A Chinese West Side Story is showing on Beijing Xi Lu in a great theater you’ve never heard of, with subtitles in something that resembles English.
With the exception of circuses like ERA: Orgy of Acrobatics
, Shanghai Bund (上海滩)
: China Musical may be the longest running show in the city. It opened last September and continues to be performed four nights a week at the heretofore unheard of Yunfeng Theater
, which was restored especially for The Bund
. It’s no Book of Mormon
, but the show has its charms.
The plot is adapted from a popular Hong Kong TV series starring a baby-faced Chow Yun-fat and Annie Chiu. People called it "The Godfather of the East", at least until Infernal Affairs
was released. In the TV series, a Japanese spy called Yamaguchi Kaoriko gets killed, but this version has been cleverly adapted to address the tear in China’s social fabric spreading from Yongkang Lu -- Frenchmen.
Set in the 1920s, Shanghai Bund
《上海滩》 tells the story of an entrepreneurial Frenchman portrayed by a Chinese actor in traditional whiteface — a ginger wig. Despite his hard work and good faith attempting to grow his startup, a profitable real estate development called the French Concession, the Frenchman is gunned down by anti-trade activists in the second act. From then on, attention shifts to the love story between Cheng Cheng, the daughter of the Frenchman’s wealthy Chinese business partner Feng Jingyao, and Xu Wenqiang, a young man torn by his desire to get rich and his love of China.
Setting aside the grim comparisons to another foreign businessman
killed in the crossfire between rival Chinese factions, the show is a real knees-up. Singing performances are strong, as is the stylized dance fighting, which the Brazilians call "Capoeira".
The wardrobes are an especial highlight. Rarely have stripes of such different widths and color combinations featured in one performance. Moneyed male characters are often seen in a classic pin stripe, while the members of Axe, a gang named after their antiperspirant of choice, wear stripes so broad the characters have been described as “colorful watermelons”.
One singer is decked out so densely in highly reflective sequins, it's as if, in the absence of any reasonable investment options, she has elected to stitch her entire personal wealth to her dress.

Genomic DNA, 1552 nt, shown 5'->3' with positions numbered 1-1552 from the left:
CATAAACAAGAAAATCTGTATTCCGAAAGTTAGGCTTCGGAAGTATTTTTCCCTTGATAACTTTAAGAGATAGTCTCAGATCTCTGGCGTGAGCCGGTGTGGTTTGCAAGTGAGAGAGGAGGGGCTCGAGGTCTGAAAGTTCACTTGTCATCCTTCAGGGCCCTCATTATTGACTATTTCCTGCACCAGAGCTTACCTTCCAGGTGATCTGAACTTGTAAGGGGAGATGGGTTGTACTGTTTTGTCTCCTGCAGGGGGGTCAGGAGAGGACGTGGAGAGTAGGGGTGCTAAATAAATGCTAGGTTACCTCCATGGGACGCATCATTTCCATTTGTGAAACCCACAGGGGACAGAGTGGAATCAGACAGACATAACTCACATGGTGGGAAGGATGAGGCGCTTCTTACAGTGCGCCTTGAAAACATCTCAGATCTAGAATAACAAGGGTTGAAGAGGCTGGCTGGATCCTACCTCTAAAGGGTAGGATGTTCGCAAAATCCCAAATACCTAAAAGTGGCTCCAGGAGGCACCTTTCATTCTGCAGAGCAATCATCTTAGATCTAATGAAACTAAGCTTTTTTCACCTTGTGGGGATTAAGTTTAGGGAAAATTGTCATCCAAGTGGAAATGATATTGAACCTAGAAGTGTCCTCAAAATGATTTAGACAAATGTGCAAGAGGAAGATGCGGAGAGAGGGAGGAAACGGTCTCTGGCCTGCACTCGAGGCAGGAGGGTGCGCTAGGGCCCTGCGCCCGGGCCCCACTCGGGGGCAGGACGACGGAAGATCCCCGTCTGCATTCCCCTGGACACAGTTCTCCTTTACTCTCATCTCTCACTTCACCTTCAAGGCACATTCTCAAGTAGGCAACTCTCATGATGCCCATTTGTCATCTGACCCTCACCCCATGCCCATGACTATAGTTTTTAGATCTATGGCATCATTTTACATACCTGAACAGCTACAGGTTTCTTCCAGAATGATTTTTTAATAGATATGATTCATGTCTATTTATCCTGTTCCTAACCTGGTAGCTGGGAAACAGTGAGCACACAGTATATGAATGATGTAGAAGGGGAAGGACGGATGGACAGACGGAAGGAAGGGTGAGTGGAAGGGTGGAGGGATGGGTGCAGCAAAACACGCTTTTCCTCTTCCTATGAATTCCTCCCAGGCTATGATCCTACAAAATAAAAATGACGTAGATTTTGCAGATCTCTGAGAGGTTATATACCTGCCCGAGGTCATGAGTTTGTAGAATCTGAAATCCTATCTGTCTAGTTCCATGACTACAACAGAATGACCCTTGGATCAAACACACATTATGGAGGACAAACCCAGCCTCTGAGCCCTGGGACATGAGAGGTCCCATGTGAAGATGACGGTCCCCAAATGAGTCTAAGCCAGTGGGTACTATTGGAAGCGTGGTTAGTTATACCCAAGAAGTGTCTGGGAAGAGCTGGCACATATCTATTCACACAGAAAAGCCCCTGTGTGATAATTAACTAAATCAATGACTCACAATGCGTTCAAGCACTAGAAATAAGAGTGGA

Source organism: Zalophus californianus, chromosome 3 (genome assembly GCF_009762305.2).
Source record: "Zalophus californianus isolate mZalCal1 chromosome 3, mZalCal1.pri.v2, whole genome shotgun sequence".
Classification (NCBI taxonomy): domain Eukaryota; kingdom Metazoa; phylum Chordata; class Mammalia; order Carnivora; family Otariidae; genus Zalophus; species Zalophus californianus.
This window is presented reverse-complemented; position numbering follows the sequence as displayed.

English subtitles are provided, but a little reluctantly. They’re projected onto screens high and wide from the stage, making it impossible to watch the action and read the text simultaneously. This passive aggression also extends to the words themselves, which include such accidental hipsterisms as "Bro Wen do not make me in a pickle", "what a sad", and "okay, that’s a whack".
Though there’s only one foreigner in the show, played by a Chinese actor, and he gets only two lines before he’s gunned down in cold blood, the night culminates with an epic chorus of "in a metropolis infested with foreign adventurers — how can I not lose my direction?"
And if you are a foreign adventurer, how can you leave the theater without getting the shit kicked out of you? Well, that’s not going to happen. But Shanghai Bund
has just enough campy, anti-foreign sentiment to have you consciously suppressing the silly suspicion that you’re in personal danger. Mercifully, the Junyao Theater convenience store sells 4rmb silver Tsingdaos, and no one tries to confiscate them from you if you bring them inside to ease your nerves.
Shanghai Bund opened last September at the Yunfeng Theatre, 1700 Beijing Xi Lu, near Jiaozhou Lu. Tickets are 180-680rmb, but it’s not that popular -- buy a cheap ticket and sit where you like.
Photos by Brandon McGhee / SmartShanghai